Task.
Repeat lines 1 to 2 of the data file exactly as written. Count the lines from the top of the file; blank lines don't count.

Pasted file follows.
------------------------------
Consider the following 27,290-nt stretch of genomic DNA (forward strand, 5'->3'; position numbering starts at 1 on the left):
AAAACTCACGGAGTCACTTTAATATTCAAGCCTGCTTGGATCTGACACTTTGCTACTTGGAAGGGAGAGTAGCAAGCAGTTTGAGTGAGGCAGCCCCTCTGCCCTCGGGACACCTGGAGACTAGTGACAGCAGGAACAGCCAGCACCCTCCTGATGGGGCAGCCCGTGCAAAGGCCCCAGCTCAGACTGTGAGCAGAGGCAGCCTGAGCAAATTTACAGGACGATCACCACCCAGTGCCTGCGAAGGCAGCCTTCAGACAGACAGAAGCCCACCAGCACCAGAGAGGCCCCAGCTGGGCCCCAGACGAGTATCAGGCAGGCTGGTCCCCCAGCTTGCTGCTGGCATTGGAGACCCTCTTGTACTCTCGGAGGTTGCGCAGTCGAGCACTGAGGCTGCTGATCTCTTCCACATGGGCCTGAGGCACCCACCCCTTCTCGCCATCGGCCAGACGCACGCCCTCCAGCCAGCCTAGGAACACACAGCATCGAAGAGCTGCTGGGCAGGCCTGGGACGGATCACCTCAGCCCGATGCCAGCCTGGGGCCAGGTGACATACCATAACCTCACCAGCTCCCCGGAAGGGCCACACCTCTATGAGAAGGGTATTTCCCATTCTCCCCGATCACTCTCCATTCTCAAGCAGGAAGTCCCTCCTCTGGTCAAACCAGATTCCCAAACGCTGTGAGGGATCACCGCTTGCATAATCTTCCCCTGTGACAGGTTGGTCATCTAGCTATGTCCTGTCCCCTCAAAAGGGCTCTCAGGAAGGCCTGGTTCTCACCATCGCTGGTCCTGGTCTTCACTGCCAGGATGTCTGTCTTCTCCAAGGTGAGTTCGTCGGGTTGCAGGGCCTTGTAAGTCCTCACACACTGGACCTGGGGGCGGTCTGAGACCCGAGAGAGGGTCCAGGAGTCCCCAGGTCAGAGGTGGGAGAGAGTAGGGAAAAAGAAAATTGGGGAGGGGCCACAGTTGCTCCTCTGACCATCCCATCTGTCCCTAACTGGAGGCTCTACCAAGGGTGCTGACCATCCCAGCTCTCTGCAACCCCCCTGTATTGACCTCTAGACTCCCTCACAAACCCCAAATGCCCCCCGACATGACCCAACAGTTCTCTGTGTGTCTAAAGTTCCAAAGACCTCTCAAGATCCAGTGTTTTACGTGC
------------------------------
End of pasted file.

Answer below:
Consider the following 27,290-nt stretch of genomic DNA (forward strand, 5'->3'; position numbering starts at 1 on the left):
AAAACTCACGGAGTCACTTTAATATTCAAGCCTGCTTGGATCTGACACTTTGCTACTTGGAAGGGAGAGTAGCAAGCAGTTTGAGTGAGGCAGCCCCTCTGCCCTCGGGACACCTGGAGACTAGTGACAGCAGGAACAGCCAGCACCCTCCTGATGGGGCAGCCCGTGCAAAGGCCCCAGCTCAGACTGTGAGCAGAGGCAGCCTGAGCAAATTTACAGGACGATCACCACCCAGTGCCTGCGAAGGCAGCCTTCAGACAGACAGAAGCCCACCAGCACCAGAGAGGCCCCAGCTGGGCCCCAGACGAGTATCAGGCAGGCTGGTCCCCCAGCTTGCTGCTGGCATTGGAGACCCTCTTGTACTCTCGGAGGTTGCGCAGTCGAGCACTGAGGCTGCTGATCTCTTCCACATGGGCCTGAGGCACCCACCCCTTCTCGCCATCGGCCAGACGCACGCCCTCCAGCCAGCCTAGGAACACACAGCATCGAAGAGCTGCTGGGCAGGCCTGGGACGGATCACCTCAGCCCGATGCCAGCCTGGGGCCAGGTGACATACCATAACCTCACCAGCTCCCCGGAAGGGCCACACCTCTATGAGAAGGGTATTTCCCATTCTCCCCGATCACTCTCCATTCTCAAGCAGGAAGTCCCTCCTCTGGTCAAACCAGATTCCCAAACGCTGTGAGGGATCACCGCTTGCATAATCTTCCCCTGTGACAGGTTGGTCATCTAGCTATGTCCTGTCCCCTCAAAAGGGCTCTCAGGAAGGCCTGGTTCTCACCATCGCTGGTCCTGGTCTTCACTGCCAGGATGTCTGTCTTCTCCAAGGTGAGTTCGTCGGGTTGCAGGGCCTTGTAAGTCCTCACACACTGGACCTGGGGGCGGTCTGAGACCCGAGAGAGGGTCCAGGAGTCCCCAGGTCAGAGGTGGGAGAGAGTAGGGAAAAAGAAAATTGGGGAGGGGCCACAGTTGCTCCTCTGACCATCCCATCTGTCCCTAACTGGAGGCTCTACCAAGGGTGCTGACCATCCCAGCTCTCTGCAACCCCCCTGTATTGACCTCTAGACTCCCTCACAAACCCCAAATGCCCCCCGACATGACCCAACAGTTCTCTGTGTGTCTAAAGTTCCAAAGACCTCTCAAGATCCAGTGTTTTACGTGC